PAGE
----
I read a book recently called The Wild Trees, by Richard Preston. It was about the exploration of the canopy level of coastal redwood forests in California. The book contained lots of natural history, as well as the stories of the people who did the research and exploring. It was an exciting and inspiring tale–particularly so because the work was not necessarily carried out by experts in the field, but by ordinary people who had a love for those towering ancient trees. They stumbled along, making discoveries, learning as they went. Some went on to study science formally and earn advanced degrees–but others remained simply self-taught. Yet their contributions were valued and accepted with respect. I loved that they were just regular folks, like you and me, who followed their passion and interests. They were a genuine part of that research community. Their work was accurate and important.
This is a rarety in our culture. We are sometimes urged not to research by ourselves but to accept the credentials and words of “experts”. Outsider’s opinions and theories are often scoffed at. An example are the official attitudes towards chiropractors or homeopaths versus doctors. It is also seen in the areas of education, politics, energy resources, and even parenting–parents are advised by psychologists and pediatricians and not encouraged to follow the advice of grandmothers. No matter the subject, for good or for bad, we look to the experts for answers.
Nobody can know all about everything, of course, and reliance on the guidance of others is necessary, but I think it can also encourage a certain passivity, an apathy, and a lack of engagement. One could say it encourages laziness–mental and otherwise. Via the Internet, there is always an expert, lessening the necessity of thinking things out. There is somebody to do that for us–always an expert to rely on, to reassure us and minimize risks. As I read about this exploration of the redwoods, I thought about the fact that the idea of tromping through a forest and climbing a 300 foot tall tree to answer your own questions just doesn’t occur to people. Somebody else does it, and you just read about it and nod wisely to yourself.
This applies to our spiritual life as well. After reading The Wild Trees, I picked up “Lumen Fidei–The Light of Faith“, an encyclical letter begun by Pope Benedict XVI, and finished by Pope Francis. About 1/2 way through, I came upon a section that says, in part ” The word, once accepted, becomes a response . . . which spreads to others and invites them to believe. . . in the same way that, in the Easter liturgy, the light of the paschal candle lights countless other candles. Faith is passed on, we might say, by contact, from one person to another, just as one candle is lighted from another.” (Chapter 3, Section 37)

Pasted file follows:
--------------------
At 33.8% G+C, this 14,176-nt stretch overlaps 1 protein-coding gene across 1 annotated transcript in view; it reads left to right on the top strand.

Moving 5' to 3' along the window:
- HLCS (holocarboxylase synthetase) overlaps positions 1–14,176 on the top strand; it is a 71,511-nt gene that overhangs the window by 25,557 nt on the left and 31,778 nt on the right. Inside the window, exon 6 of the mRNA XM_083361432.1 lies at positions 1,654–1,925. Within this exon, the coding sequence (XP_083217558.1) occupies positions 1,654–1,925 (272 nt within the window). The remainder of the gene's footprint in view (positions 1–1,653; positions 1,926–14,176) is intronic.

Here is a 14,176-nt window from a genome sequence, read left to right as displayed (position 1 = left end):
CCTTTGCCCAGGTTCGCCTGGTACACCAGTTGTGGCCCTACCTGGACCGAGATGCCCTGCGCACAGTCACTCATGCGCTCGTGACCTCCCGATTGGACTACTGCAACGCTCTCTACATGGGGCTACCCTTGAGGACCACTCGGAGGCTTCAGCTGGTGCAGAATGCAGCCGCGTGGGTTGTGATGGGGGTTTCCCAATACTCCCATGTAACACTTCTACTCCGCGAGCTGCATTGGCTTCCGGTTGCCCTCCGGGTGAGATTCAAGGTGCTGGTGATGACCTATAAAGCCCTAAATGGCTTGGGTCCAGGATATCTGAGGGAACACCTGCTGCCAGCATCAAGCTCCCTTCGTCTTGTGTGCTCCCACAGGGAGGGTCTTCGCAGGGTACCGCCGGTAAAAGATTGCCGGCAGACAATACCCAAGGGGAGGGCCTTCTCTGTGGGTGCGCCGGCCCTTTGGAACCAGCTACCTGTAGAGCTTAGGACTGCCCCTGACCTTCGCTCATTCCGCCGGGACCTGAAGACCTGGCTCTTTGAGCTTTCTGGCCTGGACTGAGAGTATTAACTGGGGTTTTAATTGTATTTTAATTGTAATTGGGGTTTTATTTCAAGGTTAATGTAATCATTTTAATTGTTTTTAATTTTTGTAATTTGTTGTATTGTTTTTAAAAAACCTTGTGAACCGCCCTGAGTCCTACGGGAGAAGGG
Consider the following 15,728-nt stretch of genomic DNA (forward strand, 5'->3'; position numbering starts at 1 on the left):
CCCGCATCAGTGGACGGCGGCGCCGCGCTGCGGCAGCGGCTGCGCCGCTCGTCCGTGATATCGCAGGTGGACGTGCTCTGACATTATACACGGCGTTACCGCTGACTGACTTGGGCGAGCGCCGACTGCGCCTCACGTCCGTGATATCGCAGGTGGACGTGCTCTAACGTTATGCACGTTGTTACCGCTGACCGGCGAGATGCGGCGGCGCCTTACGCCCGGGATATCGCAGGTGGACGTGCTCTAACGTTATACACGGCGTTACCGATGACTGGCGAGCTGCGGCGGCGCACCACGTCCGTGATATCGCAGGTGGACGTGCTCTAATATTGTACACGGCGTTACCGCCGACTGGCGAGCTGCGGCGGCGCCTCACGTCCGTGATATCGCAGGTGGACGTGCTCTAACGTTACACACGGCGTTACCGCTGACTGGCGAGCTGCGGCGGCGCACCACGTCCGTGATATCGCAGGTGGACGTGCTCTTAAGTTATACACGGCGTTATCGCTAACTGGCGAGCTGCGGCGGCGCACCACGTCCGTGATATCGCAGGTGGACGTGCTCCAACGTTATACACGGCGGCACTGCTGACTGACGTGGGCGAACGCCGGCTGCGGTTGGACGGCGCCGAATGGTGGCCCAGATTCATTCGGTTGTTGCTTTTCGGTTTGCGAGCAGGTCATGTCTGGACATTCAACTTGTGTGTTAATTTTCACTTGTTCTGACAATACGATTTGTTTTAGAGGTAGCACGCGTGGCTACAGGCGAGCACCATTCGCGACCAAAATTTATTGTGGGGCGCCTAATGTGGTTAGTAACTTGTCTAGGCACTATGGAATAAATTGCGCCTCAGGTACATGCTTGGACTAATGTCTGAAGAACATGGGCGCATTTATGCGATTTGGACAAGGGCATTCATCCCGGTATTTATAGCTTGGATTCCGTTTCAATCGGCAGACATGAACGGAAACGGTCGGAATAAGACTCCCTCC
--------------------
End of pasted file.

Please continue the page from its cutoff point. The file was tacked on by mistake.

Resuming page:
The image of the paschal candle is a beautiful one, as it truthfully expresses the idea of our Church’s New Evangelization. It reminded me of The Wild Trees, and my excitement of thinking that ordinary folks–that you and I–could learn, do, contribute. To be of value in sharing something that we are interested in and love. Like the Good News of Jesus. The New Evangelization isn’t something that we can sit back complacently with and watch priests and bishops do. It isn’t just the Pope’s job. We are all called to explore our own small part, the part that resonates in our hearts.
Social justice. Theology. Arts. Apologetics. Etc.
Explore your spiritual interests deeply and become part of a community that actively shares the light of Christ.
The role of the laity in the past was passive, but our society now needs something more. We need to move decisively and act to spread and defend the Gospel today. Empowered by Vatican II, we can each light our candle and pass the light along to others, as symbolized by the Easter candles. I think we can start in our own parishes, evangelizing first our fellow Catholics first, with courage and strength, filling all with the light of Christ in order to reach out to others.